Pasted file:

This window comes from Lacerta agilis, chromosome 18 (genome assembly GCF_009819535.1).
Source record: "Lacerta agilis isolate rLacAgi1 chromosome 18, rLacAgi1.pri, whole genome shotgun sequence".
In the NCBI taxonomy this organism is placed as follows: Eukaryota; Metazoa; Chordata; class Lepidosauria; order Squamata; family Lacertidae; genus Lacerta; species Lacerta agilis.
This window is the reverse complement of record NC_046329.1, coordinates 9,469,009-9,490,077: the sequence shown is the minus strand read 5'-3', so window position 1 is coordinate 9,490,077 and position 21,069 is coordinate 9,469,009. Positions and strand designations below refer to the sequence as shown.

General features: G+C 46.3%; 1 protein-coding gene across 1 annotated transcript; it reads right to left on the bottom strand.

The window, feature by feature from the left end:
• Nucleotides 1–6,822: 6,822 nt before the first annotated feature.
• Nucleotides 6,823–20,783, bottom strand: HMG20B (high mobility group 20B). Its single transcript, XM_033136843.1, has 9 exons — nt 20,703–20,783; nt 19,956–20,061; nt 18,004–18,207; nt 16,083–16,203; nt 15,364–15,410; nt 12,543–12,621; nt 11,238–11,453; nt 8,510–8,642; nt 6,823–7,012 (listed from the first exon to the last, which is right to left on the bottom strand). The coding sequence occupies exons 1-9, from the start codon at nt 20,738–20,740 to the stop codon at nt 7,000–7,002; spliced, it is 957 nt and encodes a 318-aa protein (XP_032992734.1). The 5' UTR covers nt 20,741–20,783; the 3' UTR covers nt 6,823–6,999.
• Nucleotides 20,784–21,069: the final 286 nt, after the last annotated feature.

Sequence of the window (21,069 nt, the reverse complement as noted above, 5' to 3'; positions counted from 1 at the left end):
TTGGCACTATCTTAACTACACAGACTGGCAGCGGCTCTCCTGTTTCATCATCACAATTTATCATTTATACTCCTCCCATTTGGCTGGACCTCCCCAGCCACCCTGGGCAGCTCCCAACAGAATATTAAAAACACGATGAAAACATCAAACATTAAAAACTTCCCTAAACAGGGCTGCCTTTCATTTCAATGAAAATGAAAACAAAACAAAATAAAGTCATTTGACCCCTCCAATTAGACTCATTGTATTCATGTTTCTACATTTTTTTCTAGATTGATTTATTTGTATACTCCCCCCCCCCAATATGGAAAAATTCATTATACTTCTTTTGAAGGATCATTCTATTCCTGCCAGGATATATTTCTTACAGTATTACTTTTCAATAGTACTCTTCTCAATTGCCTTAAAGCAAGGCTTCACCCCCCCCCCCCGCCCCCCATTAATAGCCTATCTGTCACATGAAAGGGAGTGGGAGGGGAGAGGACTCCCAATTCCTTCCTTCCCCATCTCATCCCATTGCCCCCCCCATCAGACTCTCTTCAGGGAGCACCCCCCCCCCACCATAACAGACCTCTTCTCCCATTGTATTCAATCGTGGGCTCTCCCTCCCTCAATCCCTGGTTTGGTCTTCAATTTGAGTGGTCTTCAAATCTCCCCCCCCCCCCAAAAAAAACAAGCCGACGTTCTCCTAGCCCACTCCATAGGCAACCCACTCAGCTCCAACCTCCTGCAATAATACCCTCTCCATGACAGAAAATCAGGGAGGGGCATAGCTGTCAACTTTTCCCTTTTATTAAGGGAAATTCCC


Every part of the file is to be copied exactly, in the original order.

This window comes from Lacerta agilis, chromosome 18 (genome assembly GCF_009819535.1).
Source record: "Lacerta agilis isolate rLacAgi1 chromosome 18, rLacAgi1.pri, whole genome shotgun sequence".
In the NCBI taxonomy this organism is placed as follows: Eukaryota; Metazoa; Chordata; class Lepidosauria; order Squamata; family Lacertidae; genus Lacerta; species Lacerta agilis.
This window is the reverse complement of record NC_046329.1, coordinates 9,469,009-9,490,077: the sequence shown is the minus strand read 5'-3', so window position 1 is coordinate 9,490,077 and position 21,069 is coordinate 9,469,009. Positions and strand designations below refer to the sequence as shown.

General features: G+C 46.3%; 1 protein-coding gene across 1 annotated transcript; it reads right to left on the bottom strand.

The window, feature by feature from the left end:
• Nucleotides 1–6,822: 6,822 nt before the first annotated feature.
• Nucleotides 6,823–20,783, bottom strand: HMG20B (high mobility group 20B). Its single transcript, XM_033136843.1, has 9 exons — nt 20,703–20,783; nt 19,956–20,061; nt 18,004–18,207; nt 16,083–16,203; nt 15,364–15,410; nt 12,543–12,621; nt 11,238–11,453; nt 8,510–8,642; nt 6,823–7,012 (listed from the first exon to the last, which is right to left on the bottom strand). The coding sequence occupies exons 1-9, from the start codon at nt 20,738–20,740 to the stop codon at nt 7,000–7,002; spliced, it is 957 nt and encodes a 318-aa protein (XP_032992734.1). The 5' UTR covers nt 20,741–20,783; the 3' UTR covers nt 6,823–6,999.
• Nucleotides 20,784–21,069: the final 286 nt, after the last annotated feature.

Sequence of the window (21,069 nt, the reverse complement as noted above, 5' to 3'; positions counted from 1 at the left end):
TTGGCACTATCTTAACTACACAGACTGGCAGCGGCTCTCCTGTTTCATCATCACAATTTATCATTTATACTCCTCCCATTTGGCTGGACCTCCCCAGCCACCCTGGGCAGCTCCCAACAGAATATTAAAAACACGATGAAAACATCAAACATTAAAAACTTCCCTAAACAGGGCTGCCTTTCATTTCAATGAAAATGAAAACAAAACAAAATAAAGTCATTTGACCCCTCCAATTAGACTCATTGTATTCATGTTTCTACATTTTTTTCTAGATTGATTTATTTGTATACTCCCCCCCCCCAATATGGAAAAATTCATTATACTTCTTTTGAAGGATCATTCTATTCCTGCCAGGATATATTTCTTACAGTATTACTTTTCAATAGTACTCTTCTCAATTGCCTTAAAGCAAGGCTTCACCCCCCCCCCCCGCCCCCCATTAATAGCCTATCTGTCACATGAAAGGGAGTGGGAGGGGAGAGGACTCCCAATTCCTTCCTTCCCCATCTCATCCCATTGCCCCCCCCATCAGACTCTCTTCAGGGAGCACCCCCCCCCCACCATAACAGACCTCTTCTCCCATTGTATTCAATCGTGGGCTCTCCCTCCCTCAATCCCTGGTTTGGTCTTCAATTTGAGTGGTCTTCAAATCTCCCCCCCCCCCCAAAAAAAACAAGCCGACGTTCTCCTAGCCCACTCCATAGGCAACCCACTCAGCTCCAACCTCCTGCAATAATACCCTCTCCATGACAGAAAATCAGGGAGGGGCATAGCTGTCAACTTTTCCCTTTTATTAAGGGAAATTCCC